The UK in a Changing Europe Initiative promotes rigorous, high-quality and independent research into the complex and ever changing relationship between the UK and the European Union (EU).
It provides an authoritative, non-partisan and impartial reference point for those looking for information, insights and analysis about UK-EU relations that stands aside from the politics surrounding the debate.
The Initiative’s work is tailored to be easily accessible to policy makers, businesses, journalists, civil society organisations, educational institutions and the general public who are interested in the UK’s relationship with the EU.
- Impact of EU policies: how EU policies make a difference in areas such as, the single market, financial regulation, trade, investment, growth and the free movement of people
- Attitudes towards the EU: social and political attitudes, the nature of euroscepticism, generational differences, the media’s role
- A Changing UK in a Changing EU: differences in public opinion in England, Northern Ireland, Scotland and Wales; implications of constitutional changes in the UK and implications of British exit for different parts of the UK.
The research findings will be presented through events, workshops, debates, talks, e-books, briefing papers, reports, blogs, social media and the press.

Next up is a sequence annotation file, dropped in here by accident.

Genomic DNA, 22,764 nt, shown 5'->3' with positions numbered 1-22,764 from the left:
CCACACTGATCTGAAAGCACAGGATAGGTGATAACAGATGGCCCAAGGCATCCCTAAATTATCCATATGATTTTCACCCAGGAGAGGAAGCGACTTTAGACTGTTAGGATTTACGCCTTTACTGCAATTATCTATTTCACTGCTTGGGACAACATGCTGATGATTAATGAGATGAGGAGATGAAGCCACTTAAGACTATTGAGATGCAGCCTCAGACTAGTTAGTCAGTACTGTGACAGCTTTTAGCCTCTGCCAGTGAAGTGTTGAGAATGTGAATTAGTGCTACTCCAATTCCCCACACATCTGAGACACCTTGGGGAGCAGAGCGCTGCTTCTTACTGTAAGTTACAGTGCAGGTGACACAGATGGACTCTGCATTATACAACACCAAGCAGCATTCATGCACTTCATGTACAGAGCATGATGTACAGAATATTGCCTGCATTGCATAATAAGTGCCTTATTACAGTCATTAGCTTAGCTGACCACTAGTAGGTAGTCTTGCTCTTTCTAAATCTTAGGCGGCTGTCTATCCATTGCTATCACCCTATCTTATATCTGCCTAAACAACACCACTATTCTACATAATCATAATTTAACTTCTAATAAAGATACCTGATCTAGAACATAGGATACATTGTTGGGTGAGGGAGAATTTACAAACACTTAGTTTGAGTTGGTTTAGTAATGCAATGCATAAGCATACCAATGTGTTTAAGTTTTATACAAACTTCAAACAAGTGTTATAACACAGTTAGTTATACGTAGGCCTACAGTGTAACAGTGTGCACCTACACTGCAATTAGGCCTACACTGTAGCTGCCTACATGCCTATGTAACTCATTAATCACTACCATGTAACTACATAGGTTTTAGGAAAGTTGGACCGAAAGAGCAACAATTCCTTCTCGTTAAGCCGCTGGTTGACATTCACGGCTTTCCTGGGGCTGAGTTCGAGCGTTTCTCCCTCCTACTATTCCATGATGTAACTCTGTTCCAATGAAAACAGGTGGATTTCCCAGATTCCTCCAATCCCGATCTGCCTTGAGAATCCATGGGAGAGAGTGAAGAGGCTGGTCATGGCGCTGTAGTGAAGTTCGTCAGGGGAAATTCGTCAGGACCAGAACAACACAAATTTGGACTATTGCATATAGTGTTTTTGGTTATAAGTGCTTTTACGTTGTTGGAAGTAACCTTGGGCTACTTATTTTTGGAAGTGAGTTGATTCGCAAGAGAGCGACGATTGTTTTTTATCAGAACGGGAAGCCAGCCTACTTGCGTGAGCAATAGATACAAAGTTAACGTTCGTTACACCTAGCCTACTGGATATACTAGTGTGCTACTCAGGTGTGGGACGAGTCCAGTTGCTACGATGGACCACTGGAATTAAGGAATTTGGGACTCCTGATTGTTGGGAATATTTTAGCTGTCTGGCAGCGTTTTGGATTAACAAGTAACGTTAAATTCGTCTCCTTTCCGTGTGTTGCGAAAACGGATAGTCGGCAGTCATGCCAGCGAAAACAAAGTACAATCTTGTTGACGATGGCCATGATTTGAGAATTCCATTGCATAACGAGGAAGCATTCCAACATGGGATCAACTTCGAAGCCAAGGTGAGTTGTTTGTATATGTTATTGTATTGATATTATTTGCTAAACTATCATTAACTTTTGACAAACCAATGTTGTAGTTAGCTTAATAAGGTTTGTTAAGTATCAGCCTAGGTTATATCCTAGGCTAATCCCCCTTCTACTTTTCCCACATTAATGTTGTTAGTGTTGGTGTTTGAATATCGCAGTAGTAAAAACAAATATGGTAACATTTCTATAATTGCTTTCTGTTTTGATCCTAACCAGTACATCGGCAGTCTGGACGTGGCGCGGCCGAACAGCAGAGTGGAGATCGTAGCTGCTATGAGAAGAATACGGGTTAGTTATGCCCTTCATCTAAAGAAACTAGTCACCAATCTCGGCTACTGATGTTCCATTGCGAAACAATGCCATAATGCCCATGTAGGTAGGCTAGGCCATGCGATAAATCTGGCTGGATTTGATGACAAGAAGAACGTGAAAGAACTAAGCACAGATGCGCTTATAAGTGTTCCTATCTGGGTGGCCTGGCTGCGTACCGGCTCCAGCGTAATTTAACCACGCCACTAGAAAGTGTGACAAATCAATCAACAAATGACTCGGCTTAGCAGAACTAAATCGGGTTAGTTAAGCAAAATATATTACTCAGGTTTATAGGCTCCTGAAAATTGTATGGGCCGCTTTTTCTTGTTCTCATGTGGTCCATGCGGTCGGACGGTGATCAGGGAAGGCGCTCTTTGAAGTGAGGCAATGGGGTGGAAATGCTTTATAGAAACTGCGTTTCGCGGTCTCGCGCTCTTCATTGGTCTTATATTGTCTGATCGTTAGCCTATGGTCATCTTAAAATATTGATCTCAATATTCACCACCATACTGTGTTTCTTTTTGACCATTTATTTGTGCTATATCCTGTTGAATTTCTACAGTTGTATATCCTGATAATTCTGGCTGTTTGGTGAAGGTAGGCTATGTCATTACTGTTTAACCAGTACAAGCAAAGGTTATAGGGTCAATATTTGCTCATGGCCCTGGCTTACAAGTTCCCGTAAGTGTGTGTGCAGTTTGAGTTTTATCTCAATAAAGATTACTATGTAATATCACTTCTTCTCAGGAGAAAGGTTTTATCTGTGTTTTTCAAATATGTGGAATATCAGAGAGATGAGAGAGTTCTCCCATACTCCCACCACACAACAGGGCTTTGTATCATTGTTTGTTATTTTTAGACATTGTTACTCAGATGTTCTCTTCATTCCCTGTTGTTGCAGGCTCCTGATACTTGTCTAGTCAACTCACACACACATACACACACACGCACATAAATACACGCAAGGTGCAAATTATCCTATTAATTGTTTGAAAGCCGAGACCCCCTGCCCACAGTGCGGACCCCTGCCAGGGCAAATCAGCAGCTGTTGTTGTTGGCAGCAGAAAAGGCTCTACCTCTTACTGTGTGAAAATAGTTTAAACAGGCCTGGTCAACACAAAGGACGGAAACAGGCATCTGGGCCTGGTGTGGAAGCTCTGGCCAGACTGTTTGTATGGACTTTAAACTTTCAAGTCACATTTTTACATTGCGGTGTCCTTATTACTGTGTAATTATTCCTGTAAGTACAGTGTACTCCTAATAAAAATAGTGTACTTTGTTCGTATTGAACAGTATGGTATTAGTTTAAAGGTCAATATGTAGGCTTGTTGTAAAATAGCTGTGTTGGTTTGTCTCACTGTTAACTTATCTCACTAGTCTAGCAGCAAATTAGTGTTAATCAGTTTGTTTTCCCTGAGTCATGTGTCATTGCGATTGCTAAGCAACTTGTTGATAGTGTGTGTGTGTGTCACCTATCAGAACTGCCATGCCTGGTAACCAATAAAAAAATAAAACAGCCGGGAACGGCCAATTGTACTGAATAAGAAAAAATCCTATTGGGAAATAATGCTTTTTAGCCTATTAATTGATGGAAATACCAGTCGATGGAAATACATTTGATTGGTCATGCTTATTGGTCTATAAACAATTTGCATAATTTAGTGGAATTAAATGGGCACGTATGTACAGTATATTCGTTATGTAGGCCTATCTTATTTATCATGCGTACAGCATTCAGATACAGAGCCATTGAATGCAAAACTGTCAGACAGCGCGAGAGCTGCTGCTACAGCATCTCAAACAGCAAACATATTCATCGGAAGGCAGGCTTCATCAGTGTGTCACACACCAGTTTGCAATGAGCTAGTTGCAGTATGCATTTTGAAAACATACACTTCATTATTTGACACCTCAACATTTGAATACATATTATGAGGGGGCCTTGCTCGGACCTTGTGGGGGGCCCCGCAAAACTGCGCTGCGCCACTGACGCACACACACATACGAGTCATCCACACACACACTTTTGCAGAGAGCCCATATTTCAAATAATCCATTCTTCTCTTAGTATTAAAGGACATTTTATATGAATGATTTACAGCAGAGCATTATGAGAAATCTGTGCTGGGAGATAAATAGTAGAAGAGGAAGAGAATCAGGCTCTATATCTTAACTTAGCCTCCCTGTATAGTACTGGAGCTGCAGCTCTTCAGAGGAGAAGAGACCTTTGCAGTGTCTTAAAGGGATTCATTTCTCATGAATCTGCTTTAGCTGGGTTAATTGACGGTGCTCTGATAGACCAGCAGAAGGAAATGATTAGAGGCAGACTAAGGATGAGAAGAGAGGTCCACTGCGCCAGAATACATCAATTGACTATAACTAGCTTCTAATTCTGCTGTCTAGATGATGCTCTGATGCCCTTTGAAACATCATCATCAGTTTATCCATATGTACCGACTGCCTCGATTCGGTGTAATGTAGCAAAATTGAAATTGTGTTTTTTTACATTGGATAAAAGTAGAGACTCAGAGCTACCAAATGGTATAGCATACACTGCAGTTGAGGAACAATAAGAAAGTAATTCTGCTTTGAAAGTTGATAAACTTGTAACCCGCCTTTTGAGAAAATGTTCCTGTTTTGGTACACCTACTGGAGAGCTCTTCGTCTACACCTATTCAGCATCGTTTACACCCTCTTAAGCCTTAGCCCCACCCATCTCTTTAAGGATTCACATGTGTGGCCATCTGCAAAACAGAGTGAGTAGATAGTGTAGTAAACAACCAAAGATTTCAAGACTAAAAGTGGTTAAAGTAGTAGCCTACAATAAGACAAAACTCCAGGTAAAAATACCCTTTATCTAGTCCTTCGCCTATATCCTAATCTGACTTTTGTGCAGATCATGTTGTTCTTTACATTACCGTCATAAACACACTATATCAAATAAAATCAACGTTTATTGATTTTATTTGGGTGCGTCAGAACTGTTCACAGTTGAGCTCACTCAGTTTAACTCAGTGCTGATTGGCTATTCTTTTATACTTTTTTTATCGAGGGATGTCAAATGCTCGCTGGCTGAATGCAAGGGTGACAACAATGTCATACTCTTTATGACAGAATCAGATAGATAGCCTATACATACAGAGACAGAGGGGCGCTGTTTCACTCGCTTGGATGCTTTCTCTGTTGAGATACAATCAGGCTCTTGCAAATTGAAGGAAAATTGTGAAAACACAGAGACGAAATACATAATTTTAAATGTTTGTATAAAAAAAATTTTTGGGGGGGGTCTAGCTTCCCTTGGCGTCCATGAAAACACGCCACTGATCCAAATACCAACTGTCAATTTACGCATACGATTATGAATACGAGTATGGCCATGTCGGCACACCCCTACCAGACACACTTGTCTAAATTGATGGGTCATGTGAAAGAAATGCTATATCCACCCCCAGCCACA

UK in a Changing Europe staff
Professor Anand Menon
Director of UK in a Changing Europe
Anand Menon is Professor of European Politics and Foreign Affairs at Kings College London and Director of the UK in a Changing Europe Initiative.
He has written widely on many aspects of EU politics and policy and on UK-EU relations. He is a frequent contributor to the media on matters relating to British relations with the EU.
Ben Miller – communications project officer
Phoebe Couzens – centre manager
Dr John-Paul Salter – researcher
Luigi Scazzieri – researcher
Former senior fellows
Simon Hix is professor of European and Comparative Politics, and the Harold Laski Professor of Political Science, at the London School of Economics and Political Science. His main areas of research and teaching are comparative democratic institutions and politics, elections and decision-making in the European Union. For the project he looked at the positions and influence of UK politicians and civil servants on EU decision-making.